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TL v58n2 Getting Started with Library 2.0: No PhD Required
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Tennessee Libraries

Volume 58 Number 2  




Getting Started with Library 2.0: No PhD Required



Kyle Cook & Jenny Ellis
Nashville Public Library

Program Abstract: How can you be Library 2.0 without much technical skill or specialized software? Use web-based applications and free software to reach your library community. We will show how we have integrated networking programs like, Flickr, and WordPress to create interactive web sites.


This paper describes how we got started with Library 2.0. It's a process that truly is "no PhD required."  Neither of us has a background in computer science; we’re not web programmers. We’re reference librarians. The proliferation of easy to use web 2.0 tools means you don't have to be a computer programmer to integrate user-friendly and fun features into your web site. We’ve been to great presentations in the past where we've seen ideas we wanted to try, but weren't sure exactly how to start. In this paper, our aim is to give you both good ideas and an idea of how to get started.




We’ll discuss why we used sites like Flickr and and show you methods for finding the right tool. We'll show you how to start building your ready reference toolkit. And, finally, we'll offer tips for presenting your ideas at your library.  

At first, we were helping out by adding and fixing the web links on the teen section of the web site. What started out as link maintenance became a Teen Web improvement project. Along the way, we incorporated web 2.0 tools, widgets, flashy gadgets and the input of anyone who sent us an idea. We didn't start out on a Library 2.0 mission, but the gadgets and the teamwork helped us focus on a central theme of Library 2.0: user-centered change.  


"The heart of Library 2.0 is user-centered change," say Michael Casey and Laura C. Savastinuk, who describe Library 2.0 as “a model for library service that encourages constant and purposeful change, inviting user participation in the creation of both the physical and the virtual services…” (p. 40). Improving any library service, especially a web site, should start by involving its users.  

Get People Involved (Teen Web)

When we decided to improve our teen web page (fig. 1), we started with the target audience, teens. We drafted volunteers from the Teen Library Council and asked them what they thought of the web site. The teens were candid in their assessment: "it was boring." There were no pictures, no people, just a long list of links.
Figure 1: Original Teen Web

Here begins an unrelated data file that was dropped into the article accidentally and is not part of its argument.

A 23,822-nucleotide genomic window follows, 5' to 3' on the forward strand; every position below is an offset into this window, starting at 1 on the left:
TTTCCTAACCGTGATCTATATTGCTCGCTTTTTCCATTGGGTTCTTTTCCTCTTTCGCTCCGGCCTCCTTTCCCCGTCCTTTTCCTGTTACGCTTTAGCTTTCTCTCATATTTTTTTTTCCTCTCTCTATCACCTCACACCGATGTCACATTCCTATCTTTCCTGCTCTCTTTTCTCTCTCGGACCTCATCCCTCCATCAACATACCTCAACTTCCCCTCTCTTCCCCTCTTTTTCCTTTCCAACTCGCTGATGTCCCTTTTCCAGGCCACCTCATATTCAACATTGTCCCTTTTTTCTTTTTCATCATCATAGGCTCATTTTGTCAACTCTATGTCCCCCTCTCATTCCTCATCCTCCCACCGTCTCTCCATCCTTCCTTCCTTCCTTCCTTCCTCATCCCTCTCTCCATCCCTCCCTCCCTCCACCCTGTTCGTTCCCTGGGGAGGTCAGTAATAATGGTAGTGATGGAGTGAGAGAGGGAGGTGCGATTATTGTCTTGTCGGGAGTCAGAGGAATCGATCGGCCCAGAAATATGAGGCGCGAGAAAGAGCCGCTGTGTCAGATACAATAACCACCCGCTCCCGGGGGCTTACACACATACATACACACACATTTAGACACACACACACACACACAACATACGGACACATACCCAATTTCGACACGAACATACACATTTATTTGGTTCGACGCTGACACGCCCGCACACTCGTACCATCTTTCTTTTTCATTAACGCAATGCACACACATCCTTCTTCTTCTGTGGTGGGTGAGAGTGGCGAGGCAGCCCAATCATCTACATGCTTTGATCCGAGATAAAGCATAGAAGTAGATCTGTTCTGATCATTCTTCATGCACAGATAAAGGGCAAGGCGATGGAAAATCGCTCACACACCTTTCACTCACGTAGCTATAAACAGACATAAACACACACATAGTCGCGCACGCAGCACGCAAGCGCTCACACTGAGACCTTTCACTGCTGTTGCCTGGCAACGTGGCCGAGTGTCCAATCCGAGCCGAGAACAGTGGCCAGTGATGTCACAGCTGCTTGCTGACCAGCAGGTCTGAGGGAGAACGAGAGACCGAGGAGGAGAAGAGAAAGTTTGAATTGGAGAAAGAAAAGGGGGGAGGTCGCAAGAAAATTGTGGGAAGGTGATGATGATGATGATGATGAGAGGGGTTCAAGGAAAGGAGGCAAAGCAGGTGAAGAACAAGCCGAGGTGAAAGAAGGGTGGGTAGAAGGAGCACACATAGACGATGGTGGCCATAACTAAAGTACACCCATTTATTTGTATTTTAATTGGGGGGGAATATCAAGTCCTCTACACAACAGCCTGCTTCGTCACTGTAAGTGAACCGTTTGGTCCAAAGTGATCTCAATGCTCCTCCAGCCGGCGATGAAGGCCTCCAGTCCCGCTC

While it was disheartening to hear what a miserable failure our old site had been, it was refreshing to hear what the teens expected from a web site. They were accustomed to web pages with dozens of links, flashing widgets and personal information. They asked for clearer links and were surprised by our lack of pictures. Plus, they wanted to know a little something about the Young Adult staff; knowing more about who was sitting behind the desk could make them seem more approachable.  

Suggestions from the teens were important, but we also wanted to increase participation from our second target user group, the Young Adult staff. The staff had very little control over the original teen web. Any changes, even adding one link, had to be made by the web team. We wanted to get them more involved so they would feel a sense of ownership of this virtual space. We hoped to allow them them more freedom to maintain the site themselves. 

We started with our recommended websites. These were under categories like “things to know,” “stuff to do,” and “high school and beyond.” While broad enough to capture the breadth of the collection, these designations were not explicit enough to guide our users. The teens said they didn’t know where to find anything. "Where’s Manga? Is it a thing to know or a thing to do? Is it what to read? I don't know!"

We had both been using a website called for organizing and sharing our personal links. is a place to save all your bookmarks or favorites online. Since organizes websites by keywords (called tags), we thought it might be a good solution. Once you have saved your links there, will automatically organize the tags in a “tag cloud,” a great visual display for lists.

Figure 2: Tagroll tool in
So how do you make a tag cloud like the one on our teen web? offers a tool to create the tag cloud, also called a tag roll, on its web site (Fig. 2). The tool, or widget, allows you to customize the look of the tag cloud. Change the color and size of the tags and will provide you with the necessary code. All you have to do is copy and paste the code into the source code for your web site.

If you don’t have access to the web server, your webmaster can easily paste the code for you. The best part about the tag could is that you get to create how it will look. Plus, anyone you share the account with can help manage the content. One of the benefits of these web 2.0 tools is how user-friendly they are. You don’t have to be a web site genius, just be willing to try out new things.